Grave doubts : an anatomy of funeral rituals in a New Zealand context
It is widely recognised that the rituals of a society represent the common and generally held beliefs and values of its members, and will especially reflect elements of stress and change. The period of change which modern Western Society has recently undergone, has necessarily resulted in a transformation of belief systems, but often at a slower rate than material change, causing conflict. The object of this thesis was to highlight the belief systems concerning death in New Zealand, by analysing ritualised funeral behaviour, and therefore illustrating what the underlying values are, and what social processes they reflect. The information for this research was obtained by fieldwork - through interviews, and observation - and literature reviews. A performative or dramatic framework was used to discuss elements of ritual time and place, objects and actions, language, and identity, and thereby highlight the behavioural mechanisms by which ritual meanings and symbols are transmitted. The conclusions drawn illustrate an intrinsic denial of death in modern Western and New Zealand society, which was reflected in all elements of funeral practices. These methods of denial, by representing life after death or life in death, also reflect factors of illusion, the ritual use of symbolism, and control by which society conceptualises death and manipulates reality. The analysis of funeral rituals in general, illustrated the ambiguity inherent in the conscious presentation of material illusions by the funeral industry, to cater for the emotional illusions demanded by society and the individual mourner.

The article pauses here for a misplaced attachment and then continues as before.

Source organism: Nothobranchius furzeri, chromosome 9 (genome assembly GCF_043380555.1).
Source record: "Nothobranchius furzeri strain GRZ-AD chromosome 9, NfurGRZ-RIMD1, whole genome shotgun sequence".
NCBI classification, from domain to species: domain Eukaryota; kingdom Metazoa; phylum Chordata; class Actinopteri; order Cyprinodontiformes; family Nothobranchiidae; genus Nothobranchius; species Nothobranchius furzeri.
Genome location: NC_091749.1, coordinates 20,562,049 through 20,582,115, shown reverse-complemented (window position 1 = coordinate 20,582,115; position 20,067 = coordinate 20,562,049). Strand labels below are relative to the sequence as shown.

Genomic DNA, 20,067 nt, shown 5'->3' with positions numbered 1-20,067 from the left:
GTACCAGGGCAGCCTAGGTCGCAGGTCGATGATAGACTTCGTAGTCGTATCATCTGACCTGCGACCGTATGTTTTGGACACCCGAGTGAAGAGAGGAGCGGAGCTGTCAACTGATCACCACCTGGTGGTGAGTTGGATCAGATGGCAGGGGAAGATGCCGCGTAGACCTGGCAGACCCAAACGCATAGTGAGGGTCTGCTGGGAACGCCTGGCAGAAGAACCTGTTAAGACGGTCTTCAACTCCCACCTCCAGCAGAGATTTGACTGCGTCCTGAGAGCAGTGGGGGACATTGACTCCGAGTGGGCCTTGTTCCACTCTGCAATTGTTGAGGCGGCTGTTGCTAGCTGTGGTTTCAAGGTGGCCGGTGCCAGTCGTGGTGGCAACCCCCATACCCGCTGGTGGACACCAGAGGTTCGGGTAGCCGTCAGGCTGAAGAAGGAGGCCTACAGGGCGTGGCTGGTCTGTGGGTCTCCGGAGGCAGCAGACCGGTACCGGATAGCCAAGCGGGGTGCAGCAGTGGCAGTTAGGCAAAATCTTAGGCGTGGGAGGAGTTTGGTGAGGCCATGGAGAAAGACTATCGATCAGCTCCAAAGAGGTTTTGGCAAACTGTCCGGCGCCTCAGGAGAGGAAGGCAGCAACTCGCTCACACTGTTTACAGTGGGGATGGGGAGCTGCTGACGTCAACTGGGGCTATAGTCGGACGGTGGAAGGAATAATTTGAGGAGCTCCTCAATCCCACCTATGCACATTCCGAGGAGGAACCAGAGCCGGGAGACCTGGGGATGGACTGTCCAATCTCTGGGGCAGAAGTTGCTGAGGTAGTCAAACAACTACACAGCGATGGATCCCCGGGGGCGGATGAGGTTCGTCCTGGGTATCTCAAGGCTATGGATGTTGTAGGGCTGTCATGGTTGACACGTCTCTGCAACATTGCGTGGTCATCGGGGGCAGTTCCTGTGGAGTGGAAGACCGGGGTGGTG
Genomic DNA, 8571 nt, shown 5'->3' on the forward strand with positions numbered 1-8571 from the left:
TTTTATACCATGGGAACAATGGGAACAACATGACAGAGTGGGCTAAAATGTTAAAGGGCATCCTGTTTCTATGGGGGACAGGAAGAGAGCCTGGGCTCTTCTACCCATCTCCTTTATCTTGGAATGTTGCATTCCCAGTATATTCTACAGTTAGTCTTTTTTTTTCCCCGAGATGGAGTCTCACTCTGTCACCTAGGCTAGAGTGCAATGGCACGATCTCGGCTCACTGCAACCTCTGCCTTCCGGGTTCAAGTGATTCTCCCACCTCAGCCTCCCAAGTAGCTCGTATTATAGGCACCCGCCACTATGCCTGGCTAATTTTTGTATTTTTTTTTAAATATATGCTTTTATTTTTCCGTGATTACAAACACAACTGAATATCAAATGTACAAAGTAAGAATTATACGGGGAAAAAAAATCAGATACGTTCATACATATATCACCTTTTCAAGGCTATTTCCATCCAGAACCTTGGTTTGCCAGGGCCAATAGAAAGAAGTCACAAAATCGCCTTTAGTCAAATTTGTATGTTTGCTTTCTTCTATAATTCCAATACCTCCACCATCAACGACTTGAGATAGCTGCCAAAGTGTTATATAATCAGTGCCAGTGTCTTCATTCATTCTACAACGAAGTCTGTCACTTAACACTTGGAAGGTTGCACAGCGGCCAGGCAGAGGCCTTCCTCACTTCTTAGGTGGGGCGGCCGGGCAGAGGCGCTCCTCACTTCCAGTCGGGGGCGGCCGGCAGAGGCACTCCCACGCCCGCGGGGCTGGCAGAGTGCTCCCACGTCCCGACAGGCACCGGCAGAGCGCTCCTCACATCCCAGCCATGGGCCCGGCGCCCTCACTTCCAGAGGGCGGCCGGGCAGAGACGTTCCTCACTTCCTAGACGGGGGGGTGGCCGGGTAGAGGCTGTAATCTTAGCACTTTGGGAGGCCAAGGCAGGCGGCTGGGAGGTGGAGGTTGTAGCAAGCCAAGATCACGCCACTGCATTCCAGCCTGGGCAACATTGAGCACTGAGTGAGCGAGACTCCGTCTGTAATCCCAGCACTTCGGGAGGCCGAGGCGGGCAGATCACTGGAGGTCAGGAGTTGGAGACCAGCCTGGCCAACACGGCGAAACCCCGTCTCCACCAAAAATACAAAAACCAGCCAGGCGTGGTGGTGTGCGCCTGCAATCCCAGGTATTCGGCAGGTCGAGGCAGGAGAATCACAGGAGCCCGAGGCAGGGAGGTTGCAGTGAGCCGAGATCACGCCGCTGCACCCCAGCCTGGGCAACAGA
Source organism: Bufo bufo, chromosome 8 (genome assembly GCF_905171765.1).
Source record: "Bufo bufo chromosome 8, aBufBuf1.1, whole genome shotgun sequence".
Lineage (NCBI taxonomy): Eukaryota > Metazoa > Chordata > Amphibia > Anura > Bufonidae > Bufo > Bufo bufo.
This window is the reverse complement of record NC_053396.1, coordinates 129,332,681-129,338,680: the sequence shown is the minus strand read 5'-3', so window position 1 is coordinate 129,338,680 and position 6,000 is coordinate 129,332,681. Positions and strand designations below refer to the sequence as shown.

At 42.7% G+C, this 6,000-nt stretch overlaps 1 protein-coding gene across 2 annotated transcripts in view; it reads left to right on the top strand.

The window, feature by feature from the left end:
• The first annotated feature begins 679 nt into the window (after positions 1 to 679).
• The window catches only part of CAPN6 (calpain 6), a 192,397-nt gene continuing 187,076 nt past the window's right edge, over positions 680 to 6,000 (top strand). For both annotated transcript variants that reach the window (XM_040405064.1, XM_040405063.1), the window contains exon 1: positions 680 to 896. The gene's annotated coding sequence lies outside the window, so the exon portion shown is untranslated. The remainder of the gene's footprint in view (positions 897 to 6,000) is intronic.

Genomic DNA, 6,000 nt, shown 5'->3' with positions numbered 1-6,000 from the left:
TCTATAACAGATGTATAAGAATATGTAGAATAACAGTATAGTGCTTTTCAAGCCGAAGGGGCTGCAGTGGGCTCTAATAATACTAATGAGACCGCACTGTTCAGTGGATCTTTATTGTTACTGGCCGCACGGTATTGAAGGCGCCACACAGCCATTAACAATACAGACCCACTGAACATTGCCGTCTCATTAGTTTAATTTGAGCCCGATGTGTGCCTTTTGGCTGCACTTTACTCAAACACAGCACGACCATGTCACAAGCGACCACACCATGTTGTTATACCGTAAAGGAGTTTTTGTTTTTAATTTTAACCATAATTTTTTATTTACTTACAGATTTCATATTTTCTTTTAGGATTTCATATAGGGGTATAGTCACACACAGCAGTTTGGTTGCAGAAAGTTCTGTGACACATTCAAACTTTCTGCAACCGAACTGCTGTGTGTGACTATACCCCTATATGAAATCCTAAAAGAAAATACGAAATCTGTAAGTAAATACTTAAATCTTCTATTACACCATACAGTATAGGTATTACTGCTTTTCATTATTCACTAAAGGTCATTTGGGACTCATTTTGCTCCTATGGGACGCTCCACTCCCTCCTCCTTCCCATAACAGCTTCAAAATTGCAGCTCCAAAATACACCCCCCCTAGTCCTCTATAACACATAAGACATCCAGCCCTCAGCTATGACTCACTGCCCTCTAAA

Degree Name: Master of Arts
Degree Discipline: Anthropology
Publisher: University of Otago
Research Type: Thesis
viii, 81 leaves :col. ill., map ; 30 cm. Includes bibliographical references (leaves 73-81) University of Otago department: Anthropology. "April 1995."